Nepali Times
DANIEL LAK
Here And There
There once was a sea


DANIEL LAK


Flying back-finally-to South Asia this past week, I soon gave up on the horrible films, bland food and general squalor of British Airways economy class and wandered to the back of the aircraft. There, I leaned on the rear door, feeling that peculiar sensation that comes from knowing that a simple mechanical failure in the latch would launch one into space for a few minutes of wondrous, freezing terror, followed by the oblivion of impact.

But I wasn't there for cheap thrills. I had noticed on the in-flight route map that we were flying above Central Asia, just crossing the Uzbekistan border from Russia. Below us, according to the map, lay a great blob of blue called the Aral Sea. Once this was one of the world's largest landlocked bodies of salt water. Now, as most people know, it's a testament to howling ignorance about the consequences of our arrogant ineptitude.

Instead of a body of water several hundred kilometres across, the Aral Sea is now a series of poisonous ponds, linked by toxic salt flats. Badly rusted fishing boats sit on ridges of corrosive soil, three days walk from the nearest water. The communities where the fisherfolk lived and plied their trade have either disappeared beneath the shifting sands or become graveyards of the victims of the Aral Sea's despoliation.

It's easy to blame the arrogance of Soviet communism for the fate of the sea and its people, the once rich fishery and culture on the shores of a once pristine body of water. Engineers from Moscow planned the great diversions of rivers that fed the Aral, urged on by political commissars drunk on the notion of conquering nature. Cotton, the world's most widely grown crop, killed the Aral Sea. The rivers were ripped from their natural courses to irrigate thirsty cotton fields in Uzbekistan, the old Soviet Union's cotton belt. Cotton sucks water and pesticides like few other plants and the aquifers of the northern Uzbek plains were soon drained.

So fresh water from the Amu Darya, known in Europe as the River Oxus, and other great streams was sent gushing into a desert that once lay under the ancient Silk Route but now was a vast, white-tufted cotton plantation. Year by year, a sea deprived of inflowing waters receded, stranding those fishing fleets. At first, the people were puzzled, then alarmed as the fishery failed in the remaining waters of the Aral Sea-by this point too toxic, too overwhelming salty, for life ever to be born. Then they were frightened as their growing poverty and hunger was compounded by wracking respiratory disease. Storms of poison dust were blowing off the cotton fields and the salty bed of the dried up sea. Even the unborn were affected. Birth defects soared and the living died, how many we'll never know. The USSR had more anonymous victims of viscous bureaucracy than any other evil empire the world has known. I wonder if there are any more miserable than the lost citizens of the area around the Aral Sea.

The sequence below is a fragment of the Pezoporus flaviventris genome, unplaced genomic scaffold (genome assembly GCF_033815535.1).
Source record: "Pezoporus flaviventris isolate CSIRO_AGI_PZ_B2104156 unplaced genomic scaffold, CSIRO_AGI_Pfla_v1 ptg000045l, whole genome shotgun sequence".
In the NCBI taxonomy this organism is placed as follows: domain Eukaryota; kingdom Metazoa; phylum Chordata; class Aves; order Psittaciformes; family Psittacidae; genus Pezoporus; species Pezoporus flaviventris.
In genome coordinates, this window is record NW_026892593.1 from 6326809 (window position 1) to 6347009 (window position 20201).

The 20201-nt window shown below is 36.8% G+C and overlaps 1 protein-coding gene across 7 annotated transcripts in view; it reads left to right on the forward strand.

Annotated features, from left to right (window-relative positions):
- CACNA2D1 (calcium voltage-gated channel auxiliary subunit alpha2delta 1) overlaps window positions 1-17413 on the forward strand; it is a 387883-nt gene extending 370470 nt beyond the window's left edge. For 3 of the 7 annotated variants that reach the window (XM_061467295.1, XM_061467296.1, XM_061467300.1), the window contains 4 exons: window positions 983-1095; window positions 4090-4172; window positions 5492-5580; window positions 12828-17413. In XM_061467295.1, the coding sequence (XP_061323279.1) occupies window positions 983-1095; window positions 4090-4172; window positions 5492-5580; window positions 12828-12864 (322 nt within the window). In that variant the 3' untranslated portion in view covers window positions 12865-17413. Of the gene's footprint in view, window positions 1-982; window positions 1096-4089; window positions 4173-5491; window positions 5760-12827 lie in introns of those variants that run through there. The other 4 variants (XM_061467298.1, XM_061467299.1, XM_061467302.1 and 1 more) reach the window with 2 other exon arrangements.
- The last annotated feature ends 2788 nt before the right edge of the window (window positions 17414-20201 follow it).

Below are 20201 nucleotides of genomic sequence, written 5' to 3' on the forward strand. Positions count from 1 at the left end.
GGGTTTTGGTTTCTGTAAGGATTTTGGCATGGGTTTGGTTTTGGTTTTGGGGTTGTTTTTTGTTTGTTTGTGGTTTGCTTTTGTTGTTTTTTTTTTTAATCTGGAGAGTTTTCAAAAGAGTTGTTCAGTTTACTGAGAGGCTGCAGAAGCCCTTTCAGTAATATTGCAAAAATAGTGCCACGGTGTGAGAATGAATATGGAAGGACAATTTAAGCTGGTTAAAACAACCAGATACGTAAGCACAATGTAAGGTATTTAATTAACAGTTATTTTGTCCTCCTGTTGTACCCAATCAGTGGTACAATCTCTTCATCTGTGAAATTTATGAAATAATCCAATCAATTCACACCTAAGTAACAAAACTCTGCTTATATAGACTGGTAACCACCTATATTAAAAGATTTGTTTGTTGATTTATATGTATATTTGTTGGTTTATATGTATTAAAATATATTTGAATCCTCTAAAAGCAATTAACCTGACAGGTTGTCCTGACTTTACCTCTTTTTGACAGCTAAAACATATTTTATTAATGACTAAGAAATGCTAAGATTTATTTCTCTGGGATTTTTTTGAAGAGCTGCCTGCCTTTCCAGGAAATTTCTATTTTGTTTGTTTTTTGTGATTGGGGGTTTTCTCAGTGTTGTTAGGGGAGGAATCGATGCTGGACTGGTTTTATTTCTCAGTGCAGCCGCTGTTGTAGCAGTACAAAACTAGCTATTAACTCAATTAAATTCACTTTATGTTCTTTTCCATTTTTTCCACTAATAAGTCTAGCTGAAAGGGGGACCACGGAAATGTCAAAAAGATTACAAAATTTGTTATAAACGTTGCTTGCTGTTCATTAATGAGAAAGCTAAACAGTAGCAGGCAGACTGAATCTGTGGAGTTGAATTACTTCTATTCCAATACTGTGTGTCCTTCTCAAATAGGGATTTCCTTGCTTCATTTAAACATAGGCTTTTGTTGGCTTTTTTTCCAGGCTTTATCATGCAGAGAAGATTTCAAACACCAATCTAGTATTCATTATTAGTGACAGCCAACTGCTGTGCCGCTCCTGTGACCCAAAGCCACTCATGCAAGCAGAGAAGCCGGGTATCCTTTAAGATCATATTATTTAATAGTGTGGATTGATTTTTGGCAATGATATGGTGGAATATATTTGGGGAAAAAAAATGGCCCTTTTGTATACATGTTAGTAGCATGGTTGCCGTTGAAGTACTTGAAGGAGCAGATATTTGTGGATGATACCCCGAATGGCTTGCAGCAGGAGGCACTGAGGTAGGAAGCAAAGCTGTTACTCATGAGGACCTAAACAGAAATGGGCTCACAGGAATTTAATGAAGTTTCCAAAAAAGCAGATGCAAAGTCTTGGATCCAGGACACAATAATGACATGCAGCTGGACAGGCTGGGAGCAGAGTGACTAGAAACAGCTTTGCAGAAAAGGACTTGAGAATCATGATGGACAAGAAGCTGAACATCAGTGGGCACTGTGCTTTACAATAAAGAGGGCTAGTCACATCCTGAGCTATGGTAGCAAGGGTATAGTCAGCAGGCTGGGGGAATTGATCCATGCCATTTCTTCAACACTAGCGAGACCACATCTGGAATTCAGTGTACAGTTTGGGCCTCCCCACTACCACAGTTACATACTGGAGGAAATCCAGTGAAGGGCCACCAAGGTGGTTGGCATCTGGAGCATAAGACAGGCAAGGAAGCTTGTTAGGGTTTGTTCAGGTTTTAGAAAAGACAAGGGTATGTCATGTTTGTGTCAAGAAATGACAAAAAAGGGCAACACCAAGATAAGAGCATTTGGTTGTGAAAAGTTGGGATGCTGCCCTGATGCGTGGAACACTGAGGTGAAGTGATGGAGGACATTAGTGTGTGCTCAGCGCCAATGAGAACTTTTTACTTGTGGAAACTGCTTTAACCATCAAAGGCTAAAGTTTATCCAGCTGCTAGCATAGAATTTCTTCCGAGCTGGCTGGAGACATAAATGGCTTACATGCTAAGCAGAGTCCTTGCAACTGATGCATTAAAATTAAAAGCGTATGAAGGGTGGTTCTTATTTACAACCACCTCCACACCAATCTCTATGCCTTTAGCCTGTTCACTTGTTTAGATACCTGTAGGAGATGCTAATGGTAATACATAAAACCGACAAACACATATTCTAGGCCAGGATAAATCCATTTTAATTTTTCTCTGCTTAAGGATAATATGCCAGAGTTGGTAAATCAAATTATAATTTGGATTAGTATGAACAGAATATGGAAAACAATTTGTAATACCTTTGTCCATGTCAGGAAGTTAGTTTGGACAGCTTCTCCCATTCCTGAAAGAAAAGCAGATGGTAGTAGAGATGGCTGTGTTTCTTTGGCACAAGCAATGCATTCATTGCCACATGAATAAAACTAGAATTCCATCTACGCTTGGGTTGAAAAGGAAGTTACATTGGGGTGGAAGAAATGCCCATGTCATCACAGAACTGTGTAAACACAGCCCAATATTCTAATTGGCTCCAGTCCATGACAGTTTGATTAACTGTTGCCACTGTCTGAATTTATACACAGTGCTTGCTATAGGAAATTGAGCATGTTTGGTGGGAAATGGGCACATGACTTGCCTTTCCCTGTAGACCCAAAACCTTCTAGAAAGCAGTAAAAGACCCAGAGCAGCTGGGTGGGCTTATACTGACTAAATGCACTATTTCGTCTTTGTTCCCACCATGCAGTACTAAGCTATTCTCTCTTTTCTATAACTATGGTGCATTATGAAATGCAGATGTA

The big plane banked to the right and I could see more clearly the lay of the devastated land below. A long gnarled peninsula protruded into a remnant of the sea-small and no doubt shallow. I wondered if this could be the dreaded "Island X" where Moscow had once developed its deadly biological weapons: anthrax, smallpox, influenza and other dreaded diseases bred to kill people in the name of a twisted state ideology. Intrepid reporters-most of them Russian and citizens of the former Soviet Union- discovered this still walled up and highly mysterious laboratory while ferreting through declassified documents and the subsequent outcry had led to its final closure, once and for all. The viruses and compounds within were supposedly made inert and harmless, but we may never know.

Supremely, severely ironic it is, that the commissars of Moscow chose an island in the Aral Sea to plan deliberately an assault on the health of ordinary people in enemy lands, while all around their own policies were killing tens of thousands of their own citizens. That of course lay suppressed and hushed up too until the fall of communism.

It's funny what you can see from a great height. It's equally stark just what you miss. I can only hope that governments in today's unipolar world, in Washington, Europe, Asia and elsewhere, learn something from the hideous errors of the old Soviets Union. Arrogance and secrecy breed only death and destruction, and the commissars discovered to their cost. To those in America who are closing minds and restricting access to information in the name of security, I say Only...remember the Aral Sea.


LATEST ISSUE
638
(11 JAN 2013 - 17 JAN 2013)


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